There are several international airports in Cuba, the most important ones being the ones in Havana, Santiago de Cuba and Varadero. Santa Clara and Holguin have regular international flights as well. Havana's Jose Marti International Airport has a good deal of international flights from destinations throughout Canada, Europe, Central America and the Caribbean. Apart from the USA, there are regular flights with the national carrier Cubana to neighbouring countries in the Caribbean. Several other carriers in the region have flights as well, like Air Jamaica and Air Canada. Also there are flights from several countries in Europe, like with Iberia from Spain, Air France from France and Martinair from The Netherlands. Prices for a round trip flight are usually around 800 US dollars, often more in high season. There are some (charter) flights year round from Miami to Cuba, but this is an option which requires that Americans first have to be screened very strictly to get to Cuba. Flights are with Continental Airlines and American Airlines and have to be booked at a tour agent first. Usually, these flights are part of a package deal to places like Varadero.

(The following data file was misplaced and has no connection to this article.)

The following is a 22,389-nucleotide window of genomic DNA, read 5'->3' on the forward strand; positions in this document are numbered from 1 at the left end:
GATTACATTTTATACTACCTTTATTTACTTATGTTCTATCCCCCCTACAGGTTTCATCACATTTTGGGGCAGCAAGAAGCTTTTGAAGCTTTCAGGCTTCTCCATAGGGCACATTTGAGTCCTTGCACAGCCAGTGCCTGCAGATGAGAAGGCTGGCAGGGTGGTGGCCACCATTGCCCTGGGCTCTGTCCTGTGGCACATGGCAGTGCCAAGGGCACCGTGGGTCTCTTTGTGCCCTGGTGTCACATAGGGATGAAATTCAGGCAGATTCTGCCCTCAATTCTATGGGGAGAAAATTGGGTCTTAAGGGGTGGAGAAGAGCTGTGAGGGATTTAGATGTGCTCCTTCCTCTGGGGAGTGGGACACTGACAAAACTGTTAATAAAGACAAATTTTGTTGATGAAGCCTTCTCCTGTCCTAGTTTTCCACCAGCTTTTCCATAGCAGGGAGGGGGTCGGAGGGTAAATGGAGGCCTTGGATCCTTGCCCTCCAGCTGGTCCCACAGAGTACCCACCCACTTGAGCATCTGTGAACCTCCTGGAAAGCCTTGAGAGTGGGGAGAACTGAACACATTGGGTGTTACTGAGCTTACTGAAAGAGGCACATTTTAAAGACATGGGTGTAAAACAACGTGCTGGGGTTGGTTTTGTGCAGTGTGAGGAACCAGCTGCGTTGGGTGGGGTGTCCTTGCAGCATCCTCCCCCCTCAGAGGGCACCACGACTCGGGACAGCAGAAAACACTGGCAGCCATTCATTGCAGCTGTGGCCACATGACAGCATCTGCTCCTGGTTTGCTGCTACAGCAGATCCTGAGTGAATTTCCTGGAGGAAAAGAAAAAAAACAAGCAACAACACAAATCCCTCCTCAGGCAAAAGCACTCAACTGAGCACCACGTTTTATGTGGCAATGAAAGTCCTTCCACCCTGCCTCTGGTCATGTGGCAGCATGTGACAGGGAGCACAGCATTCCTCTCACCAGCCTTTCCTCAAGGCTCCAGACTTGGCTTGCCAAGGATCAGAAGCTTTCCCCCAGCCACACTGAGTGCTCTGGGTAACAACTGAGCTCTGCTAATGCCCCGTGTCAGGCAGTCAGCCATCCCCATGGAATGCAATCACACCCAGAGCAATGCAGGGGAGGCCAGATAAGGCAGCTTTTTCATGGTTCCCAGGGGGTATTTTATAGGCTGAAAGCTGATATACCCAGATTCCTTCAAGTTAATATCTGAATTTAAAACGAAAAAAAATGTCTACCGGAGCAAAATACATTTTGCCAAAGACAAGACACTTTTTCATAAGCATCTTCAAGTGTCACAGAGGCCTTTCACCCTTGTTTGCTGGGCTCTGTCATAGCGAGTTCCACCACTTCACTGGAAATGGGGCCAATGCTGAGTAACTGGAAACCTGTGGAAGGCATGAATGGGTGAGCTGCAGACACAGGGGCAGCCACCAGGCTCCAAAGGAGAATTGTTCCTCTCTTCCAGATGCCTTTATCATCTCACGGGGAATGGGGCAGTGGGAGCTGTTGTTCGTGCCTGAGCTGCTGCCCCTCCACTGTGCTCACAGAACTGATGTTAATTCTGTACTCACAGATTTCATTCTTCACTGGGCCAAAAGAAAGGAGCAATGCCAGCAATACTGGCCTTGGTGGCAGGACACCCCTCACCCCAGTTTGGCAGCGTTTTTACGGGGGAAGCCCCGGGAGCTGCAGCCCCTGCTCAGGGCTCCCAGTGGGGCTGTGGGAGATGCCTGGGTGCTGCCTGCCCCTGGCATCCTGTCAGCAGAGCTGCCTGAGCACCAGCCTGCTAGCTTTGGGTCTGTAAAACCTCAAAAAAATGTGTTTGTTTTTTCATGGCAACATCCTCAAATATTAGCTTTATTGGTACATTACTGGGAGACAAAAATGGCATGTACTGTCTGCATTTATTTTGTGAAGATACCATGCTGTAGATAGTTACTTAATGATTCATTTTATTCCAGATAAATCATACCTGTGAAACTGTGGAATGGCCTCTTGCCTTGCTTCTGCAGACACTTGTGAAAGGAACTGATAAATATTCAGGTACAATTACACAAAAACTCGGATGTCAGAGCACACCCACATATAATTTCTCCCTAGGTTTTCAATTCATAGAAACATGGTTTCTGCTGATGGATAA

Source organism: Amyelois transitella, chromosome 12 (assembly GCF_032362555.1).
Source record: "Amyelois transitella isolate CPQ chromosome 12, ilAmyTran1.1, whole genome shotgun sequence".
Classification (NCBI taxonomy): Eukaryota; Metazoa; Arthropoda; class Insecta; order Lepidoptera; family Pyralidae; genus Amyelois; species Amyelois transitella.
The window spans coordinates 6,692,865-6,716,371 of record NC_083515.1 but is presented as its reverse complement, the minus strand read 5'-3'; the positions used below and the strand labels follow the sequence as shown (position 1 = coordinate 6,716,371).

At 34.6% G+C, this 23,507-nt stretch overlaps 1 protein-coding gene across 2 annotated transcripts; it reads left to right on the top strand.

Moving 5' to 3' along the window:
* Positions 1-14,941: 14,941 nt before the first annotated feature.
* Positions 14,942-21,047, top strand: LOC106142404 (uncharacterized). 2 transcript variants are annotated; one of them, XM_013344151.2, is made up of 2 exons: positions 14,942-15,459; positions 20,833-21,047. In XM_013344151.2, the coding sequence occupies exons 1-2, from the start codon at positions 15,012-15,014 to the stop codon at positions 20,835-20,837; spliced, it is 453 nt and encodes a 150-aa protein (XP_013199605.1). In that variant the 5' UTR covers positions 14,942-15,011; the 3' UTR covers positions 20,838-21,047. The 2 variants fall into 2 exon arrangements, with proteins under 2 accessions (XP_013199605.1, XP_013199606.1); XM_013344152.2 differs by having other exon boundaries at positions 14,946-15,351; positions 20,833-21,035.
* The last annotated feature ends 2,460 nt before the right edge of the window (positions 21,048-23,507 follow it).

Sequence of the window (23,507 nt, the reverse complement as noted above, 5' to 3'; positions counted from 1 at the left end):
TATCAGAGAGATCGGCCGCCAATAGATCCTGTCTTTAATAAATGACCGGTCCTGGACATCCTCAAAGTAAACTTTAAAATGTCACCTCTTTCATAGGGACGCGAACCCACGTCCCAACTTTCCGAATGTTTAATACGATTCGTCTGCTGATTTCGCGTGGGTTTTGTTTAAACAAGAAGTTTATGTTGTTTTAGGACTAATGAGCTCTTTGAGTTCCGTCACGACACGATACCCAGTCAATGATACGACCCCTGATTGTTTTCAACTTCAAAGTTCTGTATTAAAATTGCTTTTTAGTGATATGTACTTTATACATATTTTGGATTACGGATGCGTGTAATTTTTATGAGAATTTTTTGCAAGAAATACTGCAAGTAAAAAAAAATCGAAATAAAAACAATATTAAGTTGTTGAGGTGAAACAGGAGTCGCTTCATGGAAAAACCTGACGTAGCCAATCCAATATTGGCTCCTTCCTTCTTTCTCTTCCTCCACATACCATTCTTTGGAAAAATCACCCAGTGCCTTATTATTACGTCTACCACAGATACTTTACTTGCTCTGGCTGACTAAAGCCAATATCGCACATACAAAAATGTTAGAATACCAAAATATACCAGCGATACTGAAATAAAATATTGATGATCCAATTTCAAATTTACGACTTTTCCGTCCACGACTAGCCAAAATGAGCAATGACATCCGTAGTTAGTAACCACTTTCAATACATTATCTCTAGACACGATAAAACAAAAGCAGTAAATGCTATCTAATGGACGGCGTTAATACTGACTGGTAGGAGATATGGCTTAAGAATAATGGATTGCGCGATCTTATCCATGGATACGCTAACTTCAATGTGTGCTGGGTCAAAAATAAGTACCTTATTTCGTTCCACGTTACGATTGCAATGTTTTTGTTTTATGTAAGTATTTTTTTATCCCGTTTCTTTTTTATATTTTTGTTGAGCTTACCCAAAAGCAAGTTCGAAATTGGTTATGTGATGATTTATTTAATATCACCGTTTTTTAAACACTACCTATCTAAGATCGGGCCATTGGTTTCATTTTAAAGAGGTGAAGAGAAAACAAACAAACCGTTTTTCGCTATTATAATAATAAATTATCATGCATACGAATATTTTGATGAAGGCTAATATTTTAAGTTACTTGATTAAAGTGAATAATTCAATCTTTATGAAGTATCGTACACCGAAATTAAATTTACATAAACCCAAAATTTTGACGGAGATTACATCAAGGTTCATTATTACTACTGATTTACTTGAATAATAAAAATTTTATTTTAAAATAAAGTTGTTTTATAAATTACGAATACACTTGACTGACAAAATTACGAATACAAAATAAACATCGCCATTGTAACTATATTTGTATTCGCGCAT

Unless on a cruise or by private yacht, there are no regular passenger options.
Touring the island has been made much easier through efficient and comfortable intercity bus travel with Viazul and Astro's new buses; car rental fleets include a whole range of Japanese subcompacts to German sports cars and even Mercedes campers.